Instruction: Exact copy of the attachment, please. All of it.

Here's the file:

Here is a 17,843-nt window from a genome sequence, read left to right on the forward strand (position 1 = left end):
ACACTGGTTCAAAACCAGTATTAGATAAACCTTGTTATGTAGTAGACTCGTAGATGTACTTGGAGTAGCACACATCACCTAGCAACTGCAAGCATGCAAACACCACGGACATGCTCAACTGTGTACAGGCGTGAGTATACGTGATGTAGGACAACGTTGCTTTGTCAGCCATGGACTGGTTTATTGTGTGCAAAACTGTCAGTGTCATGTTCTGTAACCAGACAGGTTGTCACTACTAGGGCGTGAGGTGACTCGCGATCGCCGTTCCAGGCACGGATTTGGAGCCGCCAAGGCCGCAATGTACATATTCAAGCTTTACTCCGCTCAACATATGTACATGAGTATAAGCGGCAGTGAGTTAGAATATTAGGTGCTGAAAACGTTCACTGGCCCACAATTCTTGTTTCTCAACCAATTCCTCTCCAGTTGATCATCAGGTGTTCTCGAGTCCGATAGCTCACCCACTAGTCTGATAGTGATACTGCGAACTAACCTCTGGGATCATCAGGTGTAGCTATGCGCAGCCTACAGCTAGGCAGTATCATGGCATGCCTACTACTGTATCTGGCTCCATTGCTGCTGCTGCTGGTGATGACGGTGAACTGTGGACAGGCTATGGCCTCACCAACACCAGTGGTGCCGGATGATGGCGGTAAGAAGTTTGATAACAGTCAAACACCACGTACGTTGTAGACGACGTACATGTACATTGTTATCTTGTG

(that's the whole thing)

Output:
Here is a 17,843-nt window from a genome sequence, read left to right on the forward strand (position 1 = left end):
ACACTGGTTCAAAACCAGTATTAGATAAACCTTGTTATGTAGTAGACTCGTAGATGTACTTGGAGTAGCACACATCACCTAGCAACTGCAAGCATGCAAACACCACGGACATGCTCAACTGTGTACAGGCGTGAGTATACGTGATGTAGGACAACGTTGCTTTGTCAGCCATGGACTGGTTTATTGTGTGCAAAACTGTCAGTGTCATGTTCTGTAACCAGACAGGTTGTCACTACTAGGGCGTGAGGTGACTCGCGATCGCCGTTCCAGGCACGGATTTGGAGCCGCCAAGGCCGCAATGTACATATTCAAGCTTTACTCCGCTCAACATATGTACATGAGTATAAGCGGCAGTGAGTTAGAATATTAGGTGCTGAAAACGTTCACTGGCCCACAATTCTTGTTTCTCAACCAATTCCTCTCCAGTTGATCATCAGGTGTTCTCGAGTCCGATAGCTCACCCACTAGTCTGATAGTGATACTGCGAACTAACCTCTGGGATCATCAGGTGTAGCTATGCGCAGCCTACAGCTAGGCAGTATCATGGCATGCCTACTACTGTATCTGGCTCCATTGCTGCTGCTGCTGGTGATGACGGTGAACTGTGGACAGGCTATGGCCTCACCAACACCAGTGGTGCCGGATGATGGCGGTAAGAAGTTTGATAACAGTCAAACACCACGTACGTTGTAGACGACGTACATGTACATTGTTATCTTGTG